Stafford County leaders voted Tuesday to maintain an ordinance that critics say effectively blocked a proposed Muslim cemetery.
But the issue is not over, as the U.S. Department of Justice continues to investigate accusations of religious discrimination.
After an impassioned discussion, the Board of Supervisors voted 3–2 to keep the nearly 2-year-old ordinance that prohibits cemeteries within 900 feet of private wells, reservoirs or streams that drain into reservoirs. That requirement greatly exceeds Virginia Department of Health standards, though state law does mandate a distance of at least 900 feet between cemeteries and public drinking sources.
Supervisors Cindy Shelton and Jack Cavalier cast the dissenting votes, and Supervisor Mark Dudenhefer abstained. Supervisor Gary Snellings was absent from the meeting, but apparently asked for a decision to be deferred.
The Planning Commission voted in May to recommend no changes to the ordinance.
The All Muslim Association of America last year asked the county to reconsider the ordinance after learning that it would prohibit the organization’s planned cemetery on 1508 Garrisonville Road. And in April, the Justice Department informed Stafford that it was launching an investigation into how the county’s zoning law treats religious uses, particularly the Muslim cemetery.
Supervisor Wendy Maurer, whose Rock Hill District includes the proposed cemetery, said doing away with the ordinance would discriminate against rural homeowners who get their water from private wells. She also accused the AMAA of offering to raise money on her behalf during a meeting last year to discuss the cemetery.
She said there was not “a direct offer of money” in exchange for her support on the matter, but that “the inference was concerning enough that I reported the meeting to the county administrator and the County Attorney’s Office.”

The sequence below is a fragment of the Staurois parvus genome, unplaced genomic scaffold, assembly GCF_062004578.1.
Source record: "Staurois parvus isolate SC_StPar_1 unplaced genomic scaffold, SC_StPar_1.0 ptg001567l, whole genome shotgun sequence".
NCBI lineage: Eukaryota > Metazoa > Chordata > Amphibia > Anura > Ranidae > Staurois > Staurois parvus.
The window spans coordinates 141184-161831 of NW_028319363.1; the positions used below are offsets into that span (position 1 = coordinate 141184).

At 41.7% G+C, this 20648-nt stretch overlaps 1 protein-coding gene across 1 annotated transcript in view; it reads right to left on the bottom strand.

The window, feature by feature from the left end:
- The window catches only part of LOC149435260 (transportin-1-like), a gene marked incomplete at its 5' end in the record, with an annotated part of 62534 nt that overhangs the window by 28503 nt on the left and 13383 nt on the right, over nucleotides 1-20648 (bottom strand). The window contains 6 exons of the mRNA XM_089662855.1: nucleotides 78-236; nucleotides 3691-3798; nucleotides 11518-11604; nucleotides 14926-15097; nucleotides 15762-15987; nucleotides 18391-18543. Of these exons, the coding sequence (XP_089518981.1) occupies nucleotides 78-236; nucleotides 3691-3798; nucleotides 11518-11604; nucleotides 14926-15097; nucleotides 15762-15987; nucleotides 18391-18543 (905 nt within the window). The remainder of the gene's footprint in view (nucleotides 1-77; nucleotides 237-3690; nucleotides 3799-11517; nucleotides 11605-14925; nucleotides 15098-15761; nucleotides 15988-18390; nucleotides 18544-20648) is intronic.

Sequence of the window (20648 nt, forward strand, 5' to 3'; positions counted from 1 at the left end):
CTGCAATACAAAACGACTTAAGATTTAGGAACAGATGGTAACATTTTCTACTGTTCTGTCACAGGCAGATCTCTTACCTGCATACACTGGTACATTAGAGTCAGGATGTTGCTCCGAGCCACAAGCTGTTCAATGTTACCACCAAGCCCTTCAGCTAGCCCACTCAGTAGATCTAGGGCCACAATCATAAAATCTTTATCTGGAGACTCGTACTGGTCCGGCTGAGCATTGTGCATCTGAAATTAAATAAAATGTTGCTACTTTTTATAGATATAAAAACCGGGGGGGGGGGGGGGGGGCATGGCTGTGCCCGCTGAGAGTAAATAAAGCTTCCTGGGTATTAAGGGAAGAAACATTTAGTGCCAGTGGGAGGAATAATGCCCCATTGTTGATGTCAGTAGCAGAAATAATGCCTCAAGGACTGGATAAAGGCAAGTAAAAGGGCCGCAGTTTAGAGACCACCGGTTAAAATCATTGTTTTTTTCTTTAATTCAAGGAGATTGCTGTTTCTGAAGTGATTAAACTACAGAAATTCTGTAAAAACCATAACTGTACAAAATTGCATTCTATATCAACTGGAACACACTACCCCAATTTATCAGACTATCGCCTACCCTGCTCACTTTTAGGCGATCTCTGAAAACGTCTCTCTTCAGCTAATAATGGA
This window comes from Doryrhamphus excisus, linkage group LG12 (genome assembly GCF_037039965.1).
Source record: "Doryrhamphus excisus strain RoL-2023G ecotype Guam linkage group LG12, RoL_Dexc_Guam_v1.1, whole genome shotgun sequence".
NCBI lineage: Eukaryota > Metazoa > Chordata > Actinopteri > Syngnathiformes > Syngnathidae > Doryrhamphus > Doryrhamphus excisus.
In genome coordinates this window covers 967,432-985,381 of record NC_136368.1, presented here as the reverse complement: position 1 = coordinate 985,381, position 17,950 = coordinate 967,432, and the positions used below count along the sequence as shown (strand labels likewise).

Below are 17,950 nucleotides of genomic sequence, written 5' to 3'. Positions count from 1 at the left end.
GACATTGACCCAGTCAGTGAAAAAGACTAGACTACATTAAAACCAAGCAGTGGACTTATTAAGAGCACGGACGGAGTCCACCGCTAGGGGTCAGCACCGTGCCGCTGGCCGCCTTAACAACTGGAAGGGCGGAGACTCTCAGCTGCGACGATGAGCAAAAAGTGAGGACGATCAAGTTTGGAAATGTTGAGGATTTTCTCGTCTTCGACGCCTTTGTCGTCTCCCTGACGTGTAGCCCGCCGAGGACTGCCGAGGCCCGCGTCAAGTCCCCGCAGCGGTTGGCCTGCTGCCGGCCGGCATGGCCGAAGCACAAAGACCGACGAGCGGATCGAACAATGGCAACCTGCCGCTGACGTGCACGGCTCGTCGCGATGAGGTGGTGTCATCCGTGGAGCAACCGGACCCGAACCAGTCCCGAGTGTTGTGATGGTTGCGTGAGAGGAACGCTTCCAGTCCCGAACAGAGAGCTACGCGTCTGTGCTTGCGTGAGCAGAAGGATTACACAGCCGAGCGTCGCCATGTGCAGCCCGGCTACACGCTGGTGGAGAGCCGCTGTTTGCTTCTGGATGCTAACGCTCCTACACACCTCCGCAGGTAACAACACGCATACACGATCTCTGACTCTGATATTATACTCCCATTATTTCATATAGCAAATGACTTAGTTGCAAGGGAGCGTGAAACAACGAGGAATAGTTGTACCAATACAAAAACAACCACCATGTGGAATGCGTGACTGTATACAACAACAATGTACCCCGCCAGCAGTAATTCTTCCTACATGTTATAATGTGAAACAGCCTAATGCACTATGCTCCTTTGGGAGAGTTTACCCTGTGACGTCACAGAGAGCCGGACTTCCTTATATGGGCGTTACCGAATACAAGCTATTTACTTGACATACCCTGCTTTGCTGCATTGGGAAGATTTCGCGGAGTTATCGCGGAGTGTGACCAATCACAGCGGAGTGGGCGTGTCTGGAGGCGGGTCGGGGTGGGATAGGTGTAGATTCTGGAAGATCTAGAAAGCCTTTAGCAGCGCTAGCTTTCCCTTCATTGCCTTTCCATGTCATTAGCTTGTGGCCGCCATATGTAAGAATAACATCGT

Attorney Clark Leming, who represents the AMAA, said he had not heard that accusation until now. Asked what the Muslim group planned to do next, he replied: “I don’t think the next step is up to us. I think, given what the Board of Supervisors has done, really the next steps are up to the U.S. Department of Justice.”
Leming added: “We’re very sorry that, in an unusual vote, three members of the Board of Supervisors have decided to take no steps to try to rectify the problems for the AMAA created by the cemetery ordinance.”
Supervisors Meg Bohmke, Tom Coen and Maurer voted to retain the restrictions.
Supervisors—on a recommendation from the Planning Commission—passed the disputed ordinance in December 2016. Emails obtained by The Free Lance–Star indicate that concerns the cemetery would contaminate nearby wells influenced the changes.
In a recent report, county officials recommended that supervisors refer one of two proposals to the Planning Commission for a recommendation. One of those options would exempt the requirement for cemeteries and wells to be 900 feet apart on a case-by-case basis, while the other would do away with it entirely.
Danayaal Raja, an AMAA board member and Stafford resident, encouraged supervisors to eliminate the setback and adopt state standards instead. State law prohibits private wells from being built within 100 feet of cemeteries.
Stafford resident Jim Fry took the opposite position, saying he’s lived in the county nearly five decades and has “never seen anything as reckless or ridiculous” as the proposals to relax restrictions on cemeteries. “Do not let [the AMAA] use the DOJ into strong-arming you to reverse yourself,” he said.
David Silver, who lives near the proposed cemetery site, said private wells and public water sources should have the same protection from potential contamination. Otherwise, he said, the county would be violating the Constitution’s Equal Protections Clause.
“The county should not allow one group’s special interests to impact the policies of all the residents,” he said.
Maurer offered a lengthy defense of the ordinance and categorically denied the AMAA’s accusations of religious discrimination. She displayed a stack of reports that she says support the county’s requirements, including a 1998 study by the World Health Organization Regional Office for Europe that says humans and animals should be buried at least 800 feet from “any well, borehole or spring from which a potable water supply is drawn.”